All told, research in several sectors and several countries has uncovered an array of arrangements that collectively challenge the idea of one account, one worker. It’s part of the rationale for this review’s use of the overarching phrase “platform livelihoods,” and signals how difficult (though important) it will be to unpack the actual footprint of platform labor and platform sales around the Global South. The good news is there may be more platform-mediated livelihood activity than a mere count of active accounts would indicate. The bad news is not all of those roles may be equally fulfilling or high-quality—those leasing cars don’t do as well as the owners (Kute 2017), those working for a freelancer don’t do as well as the account holder, and those cleaning the bedrooms in an Airbnb may not do as well as the person advertising the property. As is often the case of technology, even a simple set of rules and code that underpins an online marketplace can support the emergence of complex structures. It’s what humans do with technology. 


Anwar, Mohammad Amir, and Mark Graham. 2019. “Hidden Transcripts of the Gig Economy: Labour Agency and the New Art of Resistance among African Gig Workers:” Environment and Planning A: Economy and Space, December. https://journals.sagepub.com/doi/10.1177/0308518X19894584.

Chen, Julie Yujie, Sophie Ping Sun, and Jack Linchuan Qiu. 2020. “Deliver on the Promise of the Platform Economy.” Bengaluru, India: IT for Change. https://itforchange.net/platformpolitics/wp-content/uploads/2020/04/China-Research-Report.pdf.

Gray, Mary L, and Siddharth Suri. 2019. Ghost Work: How to Stop Silicon Valley from Building a New Global Underclass. Houghton Mifflin Harcourt.

Kibe, Josephine. 2020. “How Are Kenya’s Youth Experiencing the Gig Economy?” May 28, 2020. https://www.cgap.org/blog/how-are-kenyas-youth-experiencing-gig-economy.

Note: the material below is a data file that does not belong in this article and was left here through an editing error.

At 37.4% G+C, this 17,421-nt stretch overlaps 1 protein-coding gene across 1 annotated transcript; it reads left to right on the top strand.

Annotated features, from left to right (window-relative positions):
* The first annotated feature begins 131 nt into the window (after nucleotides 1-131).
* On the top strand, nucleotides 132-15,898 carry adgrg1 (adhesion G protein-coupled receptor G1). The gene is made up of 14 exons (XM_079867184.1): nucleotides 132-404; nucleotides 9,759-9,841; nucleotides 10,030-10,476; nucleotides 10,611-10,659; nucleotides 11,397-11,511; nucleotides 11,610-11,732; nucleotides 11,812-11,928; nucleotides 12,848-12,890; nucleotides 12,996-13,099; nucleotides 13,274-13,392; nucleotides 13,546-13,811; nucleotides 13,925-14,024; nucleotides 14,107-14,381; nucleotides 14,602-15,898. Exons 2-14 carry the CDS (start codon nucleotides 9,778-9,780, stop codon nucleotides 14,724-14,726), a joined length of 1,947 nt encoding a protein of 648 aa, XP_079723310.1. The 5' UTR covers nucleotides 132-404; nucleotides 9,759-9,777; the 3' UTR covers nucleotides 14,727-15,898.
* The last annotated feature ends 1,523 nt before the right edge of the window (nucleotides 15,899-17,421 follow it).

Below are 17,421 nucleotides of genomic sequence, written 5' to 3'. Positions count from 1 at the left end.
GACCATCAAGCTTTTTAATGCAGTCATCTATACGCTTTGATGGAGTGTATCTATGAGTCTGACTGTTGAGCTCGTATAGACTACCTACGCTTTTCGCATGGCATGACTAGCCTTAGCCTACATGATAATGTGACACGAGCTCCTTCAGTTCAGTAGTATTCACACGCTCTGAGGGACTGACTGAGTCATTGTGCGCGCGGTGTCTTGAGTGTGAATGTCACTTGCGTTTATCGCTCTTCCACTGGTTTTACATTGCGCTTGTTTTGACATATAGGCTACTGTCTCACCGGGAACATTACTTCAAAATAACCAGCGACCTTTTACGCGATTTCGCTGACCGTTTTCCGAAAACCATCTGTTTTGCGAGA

Kumar, Neha, Nassim Jafarinaimi, and Mehrab Bin Morshed. 2018. “Uber in Bangladesh: The Tangled Web of Mobility and Justice.” Proceedings of the ACM on Human-Computer Interaction 2 (CSCW): 1–21. https://doi.org/10.1145/3274367.

Kute, Sebabe William. 2017. “The Sharing Economy in the Global South: Uber’s Precarious Labour Force in Johannesburg.” Johannesburg: University of the Witwatersrand. http://wiredspace.wits.ac.za/bitstream/handle/10539/24466/540932%20MA%20submission.pdf?sequence=2&isAllowed=y.

Limpin, Laiza L., and Raymond C. Sison. 2018. “Drivers’ Tactics in Ridesharing Economy in the Philippines.” In . Sydney, Australia: University of Technology, Sydney. https://doi.org/10.5130/acis2018.at.

Malik, Fareesa, Richard Heeks, Silvia Masiero, and Brian Nicholson. 2020. “Digital Platform Labour in Pakistan: Institutional Voids and Solidarity Networks,” June. https://repository.lboro.ac.uk/articles/conference_contribution/Digital_platform_labour_in_Pakistan_ Institutional_voids_and_solidarity_networks/12520100.

Melia, Elvis. 2020. “African Jobs in the Digital Era: Export Options with a Focus on Online Labour.” Discussion Paper. https://doi.org/10.23661/DP3.2020.

Muhindi, Abas Ben. 2019. “Towards Decent Work On Online Labour Platforms: Implications Of Working Conditions In Online Freelance Work On The Well Being Of Youths In Nairobi County.” MA thesis, University of Nairobi. http://erepository.uonbi.ac.ke/handle/11295/109681.

Partnership for Finance in a Digital Africa. 2019. “Micro-Entrepeneurs in a Platform Era.” Farnham, Surrey, UK. https://www.financedigitalafrica.org/wp-content/uploads/2019/04/FiDA-Micro-entrepreneurs-in-a-platform-era.pdf.

Surie, Aditi, and Jyothi Koduganti. 2016. “The Emerging Nature of Work in Platform Economy Companies in Bengaluru, India: The Case of Uber and Ola Cab Drivers.” E-Journal of International and Comparative Labour Studies 5 (3). http://ejcls.adapt.it/index.php/ejcls_adapt/article/view/224.

Wood, Alex J, Mark Graham, Vili Lehdonvirta, and Isis Hjorth. 2019a. “Good Gig, Bad Gig: Autonomy and Algorithmic Control in the Global Gig Economy.” Work, Employment and Society 33 (1): 56–75. https://doi.org/10.1177/0950017018785616.

———. 2019b. “Networked but Commodified: The (Dis)Embeddedness of Digital Labour in the Gig Economy.” Sociology 53 (5): 931–50. https://doi.org/10.1177/0038038519828906.

Zollmann, Julie, and Catherine Wanjala. 2020. “What Is Good Work? Perspectives of Young Workers in Nairobi.” Text report and accompanying slides. Nairobi, Kenya: The Mastercard Foundation. https://www.juliezollmann.com/are-new-jobs-good.